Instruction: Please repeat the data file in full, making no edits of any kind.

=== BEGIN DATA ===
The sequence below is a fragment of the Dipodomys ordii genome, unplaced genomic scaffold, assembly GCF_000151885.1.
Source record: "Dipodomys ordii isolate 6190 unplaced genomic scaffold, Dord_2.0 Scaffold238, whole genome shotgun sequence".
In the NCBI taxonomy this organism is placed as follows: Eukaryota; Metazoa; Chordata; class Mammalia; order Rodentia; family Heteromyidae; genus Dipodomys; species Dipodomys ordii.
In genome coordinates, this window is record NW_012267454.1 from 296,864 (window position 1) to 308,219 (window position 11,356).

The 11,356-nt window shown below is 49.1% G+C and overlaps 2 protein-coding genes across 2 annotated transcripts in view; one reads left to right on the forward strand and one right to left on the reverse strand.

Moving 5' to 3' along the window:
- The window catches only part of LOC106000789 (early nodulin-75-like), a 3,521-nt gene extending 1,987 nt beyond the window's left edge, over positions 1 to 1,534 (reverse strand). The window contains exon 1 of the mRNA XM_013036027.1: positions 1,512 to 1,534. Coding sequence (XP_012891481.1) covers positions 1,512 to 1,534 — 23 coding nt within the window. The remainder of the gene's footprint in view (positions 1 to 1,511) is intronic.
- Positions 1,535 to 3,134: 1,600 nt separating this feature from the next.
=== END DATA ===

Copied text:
The sequence below is a fragment of the Dipodomys ordii genome, unplaced genomic scaffold, assembly GCF_000151885.1.
Source record: "Dipodomys ordii isolate 6190 unplaced genomic scaffold, Dord_2.0 Scaffold238, whole genome shotgun sequence".
In the NCBI taxonomy this organism is placed as follows: Eukaryota; Metazoa; Chordata; class Mammalia; order Rodentia; family Heteromyidae; genus Dipodomys; species Dipodomys ordii.
In genome coordinates, this window is record NW_012267454.1 from 296,864 (window position 1) to 308,219 (window position 11,356).

The 11,356-nt window shown below is 49.1% G+C and overlaps 2 protein-coding genes across 2 annotated transcripts in view; one reads left to right on the forward strand and one right to left on the reverse strand.

Moving 5' to 3' along the window:
- The window catches only part of LOC106000789 (early nodulin-75-like), a 3,521-nt gene extending 1,987 nt beyond the window's left edge, over positions 1 to 1,534 (reverse strand). The window contains exon 1 of the mRNA XM_013036027.1: positions 1,512 to 1,534. Coding sequence (XP_012891481.1) covers positions 1,512 to 1,534 — 23 coding nt within the window. The remainder of the gene's footprint in view (positions 1 to 1,511) is intronic.
- Positions 1,535 to 3,134: 1,600 nt separating this feature from the next.